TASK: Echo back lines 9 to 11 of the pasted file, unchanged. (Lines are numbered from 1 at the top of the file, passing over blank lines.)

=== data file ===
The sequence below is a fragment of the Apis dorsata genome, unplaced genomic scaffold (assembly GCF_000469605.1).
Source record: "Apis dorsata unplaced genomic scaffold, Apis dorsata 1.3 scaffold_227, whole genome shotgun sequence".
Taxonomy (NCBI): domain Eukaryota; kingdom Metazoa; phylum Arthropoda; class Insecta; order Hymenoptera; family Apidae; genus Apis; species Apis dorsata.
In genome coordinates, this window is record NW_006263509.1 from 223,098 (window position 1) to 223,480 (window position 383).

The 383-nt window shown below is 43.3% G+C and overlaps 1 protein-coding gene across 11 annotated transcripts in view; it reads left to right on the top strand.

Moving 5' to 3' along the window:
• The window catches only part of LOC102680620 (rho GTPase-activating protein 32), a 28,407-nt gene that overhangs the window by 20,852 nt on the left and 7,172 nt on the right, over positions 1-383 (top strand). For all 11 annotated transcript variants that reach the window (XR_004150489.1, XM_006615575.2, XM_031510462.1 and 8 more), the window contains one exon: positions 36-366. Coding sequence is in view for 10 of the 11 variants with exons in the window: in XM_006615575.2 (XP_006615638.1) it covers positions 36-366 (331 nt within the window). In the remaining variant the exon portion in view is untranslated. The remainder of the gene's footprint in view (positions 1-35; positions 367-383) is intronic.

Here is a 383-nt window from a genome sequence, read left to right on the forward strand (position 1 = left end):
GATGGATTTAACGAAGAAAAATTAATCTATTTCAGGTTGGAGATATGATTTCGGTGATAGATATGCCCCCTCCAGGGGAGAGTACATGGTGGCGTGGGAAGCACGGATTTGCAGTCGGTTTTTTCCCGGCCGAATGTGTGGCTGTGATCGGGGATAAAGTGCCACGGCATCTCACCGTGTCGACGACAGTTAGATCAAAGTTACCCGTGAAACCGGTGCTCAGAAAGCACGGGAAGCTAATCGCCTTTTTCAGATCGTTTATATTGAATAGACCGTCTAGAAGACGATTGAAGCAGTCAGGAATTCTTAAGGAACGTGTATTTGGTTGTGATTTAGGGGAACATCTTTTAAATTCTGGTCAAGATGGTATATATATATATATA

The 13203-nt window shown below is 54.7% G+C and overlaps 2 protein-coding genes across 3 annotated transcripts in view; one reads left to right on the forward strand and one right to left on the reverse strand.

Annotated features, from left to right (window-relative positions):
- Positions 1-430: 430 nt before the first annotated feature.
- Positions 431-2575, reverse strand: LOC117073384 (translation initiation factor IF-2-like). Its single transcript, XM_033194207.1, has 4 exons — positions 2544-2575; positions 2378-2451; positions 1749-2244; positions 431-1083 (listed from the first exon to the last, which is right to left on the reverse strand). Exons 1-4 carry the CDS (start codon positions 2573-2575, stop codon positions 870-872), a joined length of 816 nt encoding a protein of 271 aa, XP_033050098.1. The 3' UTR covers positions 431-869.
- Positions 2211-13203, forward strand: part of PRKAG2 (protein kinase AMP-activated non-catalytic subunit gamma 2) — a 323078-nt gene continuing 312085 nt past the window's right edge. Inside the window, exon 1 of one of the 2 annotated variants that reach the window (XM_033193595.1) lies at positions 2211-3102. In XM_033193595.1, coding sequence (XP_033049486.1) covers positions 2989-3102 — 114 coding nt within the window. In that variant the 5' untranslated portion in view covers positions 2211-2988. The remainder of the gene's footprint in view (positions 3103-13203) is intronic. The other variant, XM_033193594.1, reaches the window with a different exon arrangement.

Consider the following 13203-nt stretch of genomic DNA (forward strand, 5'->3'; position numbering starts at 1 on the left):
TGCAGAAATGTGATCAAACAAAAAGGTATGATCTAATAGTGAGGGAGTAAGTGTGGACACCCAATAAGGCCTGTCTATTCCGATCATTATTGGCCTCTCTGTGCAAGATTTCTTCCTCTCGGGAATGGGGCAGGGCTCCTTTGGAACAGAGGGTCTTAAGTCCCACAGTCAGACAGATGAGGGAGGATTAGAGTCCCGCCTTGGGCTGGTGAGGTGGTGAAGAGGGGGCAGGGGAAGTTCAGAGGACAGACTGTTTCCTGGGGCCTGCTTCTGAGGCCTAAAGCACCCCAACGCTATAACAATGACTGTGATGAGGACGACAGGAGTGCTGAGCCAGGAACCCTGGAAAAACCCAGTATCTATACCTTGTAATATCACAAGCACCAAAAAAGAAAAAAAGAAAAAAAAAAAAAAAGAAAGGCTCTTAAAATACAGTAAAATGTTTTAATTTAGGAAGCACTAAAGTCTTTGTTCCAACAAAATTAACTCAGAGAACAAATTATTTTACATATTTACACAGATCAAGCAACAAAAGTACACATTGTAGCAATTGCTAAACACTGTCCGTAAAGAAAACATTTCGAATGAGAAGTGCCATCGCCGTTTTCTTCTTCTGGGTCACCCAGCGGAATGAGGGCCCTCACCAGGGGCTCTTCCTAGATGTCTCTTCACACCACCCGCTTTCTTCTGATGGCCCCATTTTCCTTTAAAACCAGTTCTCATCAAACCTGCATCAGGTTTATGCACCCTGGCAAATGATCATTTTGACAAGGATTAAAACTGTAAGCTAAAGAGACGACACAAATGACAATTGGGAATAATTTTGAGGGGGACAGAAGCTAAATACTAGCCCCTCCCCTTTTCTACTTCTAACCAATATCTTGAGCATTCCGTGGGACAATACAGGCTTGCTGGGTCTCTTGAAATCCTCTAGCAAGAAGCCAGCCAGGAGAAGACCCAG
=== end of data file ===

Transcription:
GATGGATTTAACGAAGAAAAATTAATCTATTTCAGGTTGGAGATATGATTTCGGTGATAGATATGCCCCCTCCAGGGGAGAGTACATGGTGGCGTGGGAAGCACGGATTTGCAGTCGGTTTTTTCCCGGCCGAATGTGTGGCTGTGATCGGGGATAAAGTGCCACGGCATCTCACCGTGTCGACGACAGTTAGATCAAAGTTACCCGTGAAACCGGTGCTCAGAAAGCACGGGAAGCTAATCGCCTTTTTCAGATCGTTTATATTGAATAGACCGTCTAGAAGACGATTGAAGCAGTCAGGAATTCTTAAGGAACGTGTATTTGGTTGTGATTTAGGGGAACATCTTTTAAATTCTGGTCAAGATGGTATATATATATATATA

The 13203-nt window shown below is 54.7% G+C and overlaps 2 protein-coding genes across 3 annotated transcripts in view; one reads left to right on the forward strand and one right to left on the reverse strand.

Annotated features, from left to right (window-relative positions):